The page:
Directed by Lucio Fulci
Distributed by Shameless Screen Entertainment
Keeping their rather eye-catching yellow box design in place for Blu-ray releases, the UK’s premiere purveyors of all things Euro-sleaze, Shameless Screen Entertainment, dish up their latest goods in the form of this high-definition outing of Lucio Fulci’s The New York Ripper. Fans of the Godfather of Gore (and those already interested in picking this release up) will likely be familiar with this particular tale, but for those who have not yet exposed themselves to it here’s the breakdown:
A vicious serial killer stalks the streets of New York City, horrifically mutilating women whilst taunting lead investigator Lieutenant Williams (Hedley) with a Donald Duck impersonation. As the bodies pile up, Williams finds himself at a loss until a surviving target of the Ripper, Fay (Keller), discovers that the identity of the killer may be much too close for comfort.
Fashioned as part giallo, part slasher flick, The New York Ripper offers little in the way of the narrative surprises or sophisticated “whodunit” machinations characteristic of the former genre, but plenty of the grand guignol expected of the latter. The plot is basic, lacking an investigatory thread for the audience to follow (the identity of the killer, alongside all relevant details for his spree, is simply sprung in the final 15 minutes) which also serves to hamstring the police procedural side of things as well. The script is equally pedestrian – filled with shallow, stock characters that exist solely to serve as fodder for the rampaging maniac and largely predictable, by-the-numbers dialogue and narrative developments. Where The New York Ripper makes its mark, however, is in the explicit violence and the utterly filthy, sordid tone that washes over the entire affair.
It’s a film that has been accused of being an outright misogynistic piece of work, and on occasion it is indeed difficult to argue against that point – most strikingly in the character of Jane (Delli Colli), who appears to exist solely to partake in protracted scenes of sexual deviation before being graphically offed. Fulci’s camera lingers on shuddering lips and flicking tongues as she stimulates herself in public, and is ultimately masturbated and humiliated by two men under a table in a coffee house.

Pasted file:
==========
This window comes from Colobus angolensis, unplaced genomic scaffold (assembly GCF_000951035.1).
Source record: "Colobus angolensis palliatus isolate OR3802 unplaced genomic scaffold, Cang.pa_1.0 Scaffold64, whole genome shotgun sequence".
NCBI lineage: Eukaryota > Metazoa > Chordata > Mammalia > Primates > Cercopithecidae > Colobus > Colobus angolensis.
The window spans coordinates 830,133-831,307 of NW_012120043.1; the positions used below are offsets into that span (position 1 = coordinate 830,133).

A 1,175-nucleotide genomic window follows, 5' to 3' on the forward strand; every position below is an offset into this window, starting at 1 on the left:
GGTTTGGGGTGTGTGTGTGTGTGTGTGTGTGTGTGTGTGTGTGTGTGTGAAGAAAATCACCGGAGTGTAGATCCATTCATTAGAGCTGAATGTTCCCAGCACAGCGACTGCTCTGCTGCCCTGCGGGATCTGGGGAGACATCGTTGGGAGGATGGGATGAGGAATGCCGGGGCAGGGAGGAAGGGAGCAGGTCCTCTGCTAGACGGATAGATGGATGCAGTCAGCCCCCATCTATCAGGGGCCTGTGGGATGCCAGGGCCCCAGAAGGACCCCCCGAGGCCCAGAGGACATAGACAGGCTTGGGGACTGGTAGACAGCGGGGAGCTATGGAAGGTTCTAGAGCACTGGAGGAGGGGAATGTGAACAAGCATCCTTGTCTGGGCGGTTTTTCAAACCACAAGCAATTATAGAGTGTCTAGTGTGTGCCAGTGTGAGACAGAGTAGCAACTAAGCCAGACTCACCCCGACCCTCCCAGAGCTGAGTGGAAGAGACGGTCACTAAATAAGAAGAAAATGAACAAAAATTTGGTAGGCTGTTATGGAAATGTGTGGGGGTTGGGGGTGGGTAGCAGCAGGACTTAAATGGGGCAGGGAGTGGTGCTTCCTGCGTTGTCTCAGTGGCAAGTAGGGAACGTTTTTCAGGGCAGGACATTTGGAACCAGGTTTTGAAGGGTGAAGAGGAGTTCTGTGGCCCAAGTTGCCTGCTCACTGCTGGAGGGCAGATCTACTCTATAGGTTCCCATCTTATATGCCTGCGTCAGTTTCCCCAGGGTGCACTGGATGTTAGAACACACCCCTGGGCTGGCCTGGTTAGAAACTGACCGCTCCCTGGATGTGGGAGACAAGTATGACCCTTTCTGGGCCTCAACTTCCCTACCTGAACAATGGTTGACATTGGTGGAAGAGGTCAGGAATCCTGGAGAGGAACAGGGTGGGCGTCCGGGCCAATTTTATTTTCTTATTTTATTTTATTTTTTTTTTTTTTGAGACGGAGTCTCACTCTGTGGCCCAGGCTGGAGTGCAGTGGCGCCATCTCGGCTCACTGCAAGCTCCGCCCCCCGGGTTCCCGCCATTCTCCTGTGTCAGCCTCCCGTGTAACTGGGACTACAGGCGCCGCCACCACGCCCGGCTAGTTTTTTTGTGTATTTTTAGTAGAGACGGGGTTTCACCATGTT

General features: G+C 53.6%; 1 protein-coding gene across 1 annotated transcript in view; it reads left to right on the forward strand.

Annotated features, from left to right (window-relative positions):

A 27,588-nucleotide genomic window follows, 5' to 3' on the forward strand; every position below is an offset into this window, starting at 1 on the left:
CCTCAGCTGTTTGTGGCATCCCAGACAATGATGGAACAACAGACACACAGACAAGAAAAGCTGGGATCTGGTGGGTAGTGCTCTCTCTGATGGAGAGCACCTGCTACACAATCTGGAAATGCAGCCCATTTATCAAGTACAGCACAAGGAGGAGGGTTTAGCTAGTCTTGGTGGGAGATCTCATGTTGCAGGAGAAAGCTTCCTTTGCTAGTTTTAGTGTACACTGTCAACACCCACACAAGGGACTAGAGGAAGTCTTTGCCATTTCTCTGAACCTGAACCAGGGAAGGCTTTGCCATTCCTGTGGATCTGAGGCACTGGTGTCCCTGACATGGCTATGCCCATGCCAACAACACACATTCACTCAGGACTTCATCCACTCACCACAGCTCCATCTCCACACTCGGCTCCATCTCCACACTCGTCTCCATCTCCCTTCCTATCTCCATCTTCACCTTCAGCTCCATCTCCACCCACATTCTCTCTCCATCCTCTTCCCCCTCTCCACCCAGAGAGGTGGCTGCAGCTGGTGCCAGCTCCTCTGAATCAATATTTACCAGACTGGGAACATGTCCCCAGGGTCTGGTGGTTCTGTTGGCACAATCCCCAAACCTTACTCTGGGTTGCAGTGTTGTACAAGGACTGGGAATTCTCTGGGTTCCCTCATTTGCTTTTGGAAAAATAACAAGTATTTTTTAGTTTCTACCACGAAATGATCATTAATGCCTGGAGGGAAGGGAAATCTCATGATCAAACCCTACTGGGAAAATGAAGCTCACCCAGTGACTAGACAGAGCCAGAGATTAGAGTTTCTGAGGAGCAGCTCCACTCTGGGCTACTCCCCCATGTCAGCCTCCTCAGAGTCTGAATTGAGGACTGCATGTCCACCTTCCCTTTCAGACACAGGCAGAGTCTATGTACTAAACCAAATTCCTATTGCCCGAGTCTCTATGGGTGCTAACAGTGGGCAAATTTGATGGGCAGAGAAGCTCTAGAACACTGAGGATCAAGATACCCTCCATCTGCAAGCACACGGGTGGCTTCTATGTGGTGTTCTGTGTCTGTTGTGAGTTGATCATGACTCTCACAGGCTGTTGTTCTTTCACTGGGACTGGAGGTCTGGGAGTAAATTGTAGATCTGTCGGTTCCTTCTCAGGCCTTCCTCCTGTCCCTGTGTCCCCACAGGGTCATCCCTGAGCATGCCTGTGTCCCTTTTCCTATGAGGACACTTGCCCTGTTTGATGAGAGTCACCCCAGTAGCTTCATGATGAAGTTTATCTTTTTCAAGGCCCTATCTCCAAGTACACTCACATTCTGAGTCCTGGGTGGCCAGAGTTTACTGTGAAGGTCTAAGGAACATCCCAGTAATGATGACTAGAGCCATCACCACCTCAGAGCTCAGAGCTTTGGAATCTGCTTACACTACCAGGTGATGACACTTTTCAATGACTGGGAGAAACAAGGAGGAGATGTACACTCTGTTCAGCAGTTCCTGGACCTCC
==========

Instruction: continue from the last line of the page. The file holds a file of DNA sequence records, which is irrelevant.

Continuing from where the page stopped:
These scenes offer nothing more than an attempt at sleazy thrills, with Jane’s character amounting, again, to nothing but meat for the beast. This is a shame, as Fulci does pull off a number of visually impressive stalk and attack scenes, and nicely ratcheted tension that would have been much more effective had further investment been placed in the characters themselves. On the other hand, though, this lack of investment further adds to the overall tone of the film — building on an equation that cements The New York Ripper as a relentlessly angry, nigh-on misanthropic tale right up until the relentlessly bleak and unforgiving final minutes.
The deaths of the Ripper’s victims also include many graphic attacks on sexual organs, including stabbing in the breast, and a broken bottle to the groin. Fulci does show a level of creativity with the kills, for example a throat slicing seen from inside the throat itself, and the rather horrific cutting of an eyeball. It’s a vicious piece of work and the level of brutality shown towards the Ripper’s victims is off the charts, making the murder set-pieces the definite focal point here. The most graphically effective scene of mutilation, a woman’s nipple being sliced in half by razor blade, still remains excised from the UK release by the BBFC.